MATES has been partnering with Auckland Girls’ Grammar School (AGGS) for over 20 years and this long history is a result of the continued value and appreciation that the school and students place on the MATES programme.

Year 13 can be a challenging year, particularly for students with issues related to self-confidence, both in academic and personal aspects. Every Tuesday after school the group of Year 13 students (mentees) meet in the school library where they spend two hours paired with tertiary students (mentors) for tutoring and mentoring sessions to help prepare them to reach their educational goals.

MATES is a popular programme at AGGS, and students must apply for it at the end of their Year 12. Many of these students are the first in their families to have the opportunity to pursue higher education, making the support and guidance of a mentor who has already walked the path to university invaluable. MATES mentors play a crucial role in supporting the mentees as they navigate their final year of high school, motivating them to overcome challenges and embrace their goals.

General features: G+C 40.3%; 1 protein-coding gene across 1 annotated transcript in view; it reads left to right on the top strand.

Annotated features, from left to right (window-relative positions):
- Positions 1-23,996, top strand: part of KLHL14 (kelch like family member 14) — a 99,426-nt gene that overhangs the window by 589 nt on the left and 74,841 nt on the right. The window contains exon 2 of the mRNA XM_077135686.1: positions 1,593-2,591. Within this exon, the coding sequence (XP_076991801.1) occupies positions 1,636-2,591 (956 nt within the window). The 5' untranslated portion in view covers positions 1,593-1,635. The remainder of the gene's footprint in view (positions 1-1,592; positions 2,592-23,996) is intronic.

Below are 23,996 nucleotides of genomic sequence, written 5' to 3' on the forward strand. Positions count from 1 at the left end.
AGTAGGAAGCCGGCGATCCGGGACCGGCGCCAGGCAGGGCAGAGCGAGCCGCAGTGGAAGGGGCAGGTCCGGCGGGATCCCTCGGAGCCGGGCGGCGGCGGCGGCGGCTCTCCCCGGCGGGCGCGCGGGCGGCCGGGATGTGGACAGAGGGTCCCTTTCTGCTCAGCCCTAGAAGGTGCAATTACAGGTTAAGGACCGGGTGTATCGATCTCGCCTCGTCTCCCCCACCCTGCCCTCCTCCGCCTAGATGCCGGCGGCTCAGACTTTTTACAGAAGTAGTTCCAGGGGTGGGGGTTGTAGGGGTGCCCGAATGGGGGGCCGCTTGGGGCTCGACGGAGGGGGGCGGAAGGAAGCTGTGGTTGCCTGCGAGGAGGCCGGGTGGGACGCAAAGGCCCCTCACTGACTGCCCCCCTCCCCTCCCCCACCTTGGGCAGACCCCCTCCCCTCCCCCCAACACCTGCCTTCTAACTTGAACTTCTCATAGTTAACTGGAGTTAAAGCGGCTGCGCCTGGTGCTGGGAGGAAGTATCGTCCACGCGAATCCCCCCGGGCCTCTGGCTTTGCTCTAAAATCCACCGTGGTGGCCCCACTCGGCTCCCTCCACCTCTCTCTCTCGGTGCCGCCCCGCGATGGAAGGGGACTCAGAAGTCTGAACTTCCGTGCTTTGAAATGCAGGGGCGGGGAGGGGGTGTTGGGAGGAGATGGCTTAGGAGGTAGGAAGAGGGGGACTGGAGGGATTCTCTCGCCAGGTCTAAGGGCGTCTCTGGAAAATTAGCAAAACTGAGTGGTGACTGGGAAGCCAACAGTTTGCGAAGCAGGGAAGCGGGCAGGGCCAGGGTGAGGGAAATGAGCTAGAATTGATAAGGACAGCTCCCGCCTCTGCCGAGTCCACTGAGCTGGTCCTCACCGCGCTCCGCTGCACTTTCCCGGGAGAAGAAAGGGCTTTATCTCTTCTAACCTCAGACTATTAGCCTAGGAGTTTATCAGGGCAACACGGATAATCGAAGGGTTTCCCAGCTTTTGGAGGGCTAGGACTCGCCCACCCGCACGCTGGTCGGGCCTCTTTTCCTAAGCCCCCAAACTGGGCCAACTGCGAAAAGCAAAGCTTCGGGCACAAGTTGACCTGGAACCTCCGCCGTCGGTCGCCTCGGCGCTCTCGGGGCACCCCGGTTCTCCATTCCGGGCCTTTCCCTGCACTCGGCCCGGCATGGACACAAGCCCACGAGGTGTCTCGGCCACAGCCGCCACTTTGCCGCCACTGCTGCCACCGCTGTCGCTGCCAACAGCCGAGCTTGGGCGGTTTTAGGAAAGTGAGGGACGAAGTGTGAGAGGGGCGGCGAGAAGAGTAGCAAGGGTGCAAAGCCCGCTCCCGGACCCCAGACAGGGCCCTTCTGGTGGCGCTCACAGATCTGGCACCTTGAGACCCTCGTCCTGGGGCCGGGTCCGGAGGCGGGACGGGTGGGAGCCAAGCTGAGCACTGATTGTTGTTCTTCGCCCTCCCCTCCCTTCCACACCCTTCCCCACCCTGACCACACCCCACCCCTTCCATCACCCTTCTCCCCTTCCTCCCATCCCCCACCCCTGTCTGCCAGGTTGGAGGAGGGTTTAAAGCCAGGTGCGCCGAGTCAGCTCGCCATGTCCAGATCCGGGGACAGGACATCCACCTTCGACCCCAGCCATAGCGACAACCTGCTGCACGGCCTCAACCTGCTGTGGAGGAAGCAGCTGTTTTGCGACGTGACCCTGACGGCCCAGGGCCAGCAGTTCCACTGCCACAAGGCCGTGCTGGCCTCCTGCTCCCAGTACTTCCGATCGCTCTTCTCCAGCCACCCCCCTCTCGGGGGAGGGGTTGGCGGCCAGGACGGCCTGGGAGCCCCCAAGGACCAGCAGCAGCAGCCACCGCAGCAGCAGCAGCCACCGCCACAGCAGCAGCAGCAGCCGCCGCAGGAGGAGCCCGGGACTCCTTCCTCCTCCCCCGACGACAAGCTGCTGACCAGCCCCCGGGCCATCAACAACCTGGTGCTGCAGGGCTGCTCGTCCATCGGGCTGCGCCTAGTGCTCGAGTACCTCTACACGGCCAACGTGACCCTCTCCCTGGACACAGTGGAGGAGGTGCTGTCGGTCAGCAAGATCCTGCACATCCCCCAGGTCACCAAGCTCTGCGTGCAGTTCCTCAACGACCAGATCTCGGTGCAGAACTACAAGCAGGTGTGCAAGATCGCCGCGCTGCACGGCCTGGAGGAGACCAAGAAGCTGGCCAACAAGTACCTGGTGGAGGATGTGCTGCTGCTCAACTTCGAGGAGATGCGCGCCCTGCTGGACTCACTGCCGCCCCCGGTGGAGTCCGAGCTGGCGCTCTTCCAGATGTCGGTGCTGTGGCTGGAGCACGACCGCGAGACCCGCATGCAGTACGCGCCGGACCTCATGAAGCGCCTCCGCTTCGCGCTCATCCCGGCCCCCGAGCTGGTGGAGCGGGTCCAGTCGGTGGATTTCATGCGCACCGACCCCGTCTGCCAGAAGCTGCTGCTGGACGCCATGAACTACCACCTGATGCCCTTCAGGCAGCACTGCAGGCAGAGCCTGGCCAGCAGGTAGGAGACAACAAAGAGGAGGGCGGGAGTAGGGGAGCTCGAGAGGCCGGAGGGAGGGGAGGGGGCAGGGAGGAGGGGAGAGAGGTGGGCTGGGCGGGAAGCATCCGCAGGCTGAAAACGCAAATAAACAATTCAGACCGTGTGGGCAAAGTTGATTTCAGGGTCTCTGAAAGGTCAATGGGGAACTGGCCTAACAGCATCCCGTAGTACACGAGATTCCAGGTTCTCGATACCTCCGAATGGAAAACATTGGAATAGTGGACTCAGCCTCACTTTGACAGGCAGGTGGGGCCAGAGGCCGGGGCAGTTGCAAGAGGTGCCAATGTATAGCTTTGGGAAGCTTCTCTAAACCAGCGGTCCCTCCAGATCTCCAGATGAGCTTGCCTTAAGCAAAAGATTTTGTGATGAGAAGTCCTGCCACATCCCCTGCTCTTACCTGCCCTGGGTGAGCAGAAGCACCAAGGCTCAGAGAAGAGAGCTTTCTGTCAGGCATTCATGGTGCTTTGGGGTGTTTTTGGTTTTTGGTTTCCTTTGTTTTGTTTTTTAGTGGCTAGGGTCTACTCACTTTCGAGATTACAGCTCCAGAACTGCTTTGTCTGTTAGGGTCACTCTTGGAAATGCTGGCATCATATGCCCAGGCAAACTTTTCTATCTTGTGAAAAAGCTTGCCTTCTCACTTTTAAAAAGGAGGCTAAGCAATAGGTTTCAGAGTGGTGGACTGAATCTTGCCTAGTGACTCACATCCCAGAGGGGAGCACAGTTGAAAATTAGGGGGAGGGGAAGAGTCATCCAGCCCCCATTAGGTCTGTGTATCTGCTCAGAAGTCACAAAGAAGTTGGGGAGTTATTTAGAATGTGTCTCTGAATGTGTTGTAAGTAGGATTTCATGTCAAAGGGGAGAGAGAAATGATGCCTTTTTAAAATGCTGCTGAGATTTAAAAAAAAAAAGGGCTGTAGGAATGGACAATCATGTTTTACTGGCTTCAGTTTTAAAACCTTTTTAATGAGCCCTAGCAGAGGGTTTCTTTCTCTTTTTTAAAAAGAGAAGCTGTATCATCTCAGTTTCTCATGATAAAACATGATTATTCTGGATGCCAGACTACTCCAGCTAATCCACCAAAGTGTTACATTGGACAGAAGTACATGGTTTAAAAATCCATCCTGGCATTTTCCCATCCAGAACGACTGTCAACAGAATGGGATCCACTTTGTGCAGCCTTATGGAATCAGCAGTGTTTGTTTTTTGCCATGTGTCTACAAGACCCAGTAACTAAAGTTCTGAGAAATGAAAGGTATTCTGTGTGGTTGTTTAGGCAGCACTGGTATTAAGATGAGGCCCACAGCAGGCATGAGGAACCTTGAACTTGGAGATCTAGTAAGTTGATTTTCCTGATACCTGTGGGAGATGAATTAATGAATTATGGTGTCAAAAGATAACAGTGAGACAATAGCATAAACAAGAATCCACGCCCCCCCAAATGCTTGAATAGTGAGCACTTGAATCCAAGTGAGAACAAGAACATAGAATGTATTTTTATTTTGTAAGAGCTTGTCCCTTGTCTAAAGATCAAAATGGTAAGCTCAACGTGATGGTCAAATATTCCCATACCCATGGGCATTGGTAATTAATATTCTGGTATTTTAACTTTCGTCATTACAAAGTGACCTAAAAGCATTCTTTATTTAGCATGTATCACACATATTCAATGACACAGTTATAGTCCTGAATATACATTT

Maggie Hames, Careers Advisor at the school is the key advocate for MATES. She says the main goals for AGGS in offering MATES are to ensure more students achieve an endorsement in NCEA Level 3, grow in confidence, enjoy learning, and go on to become lifelong learners. In recent years she has seen a shift in career aspirations with more students aiming towards study in health sciences and engineering because of the strong vocational pathways available.

 MATES mentors, Lester, Margaret, Maddy (MATES Coordinator) and Nasili (from left to right)

Margaret, a former student of Auckland Girls' Grammar School, says it is special to be able to give back to her community. Margaret is pursuing a Bachelor of Arts and Science conjoint degree, with majors in psychology, Chinese, and statistics, and this is Margaret’s fourth year as a mentor. She says, “Being able to foster a relationship with students to be the best version of themselves and encourage them to achieve their goals beyond high school is rewarding.” 

All mentors at AGGS agree MATES is rewarding to be part of knowing they are changing lives, and they value the relationships they grow with the mentees. Lester, who is in his final year pursuing a Bachelor of Science with a major in psychology, says, “I have created space for my mentees to talk to me about things that have happened in their schooling life they need to just take time to offload and reset.”

Their diverse expertise and backgrounds are invaluable to the MATES programme.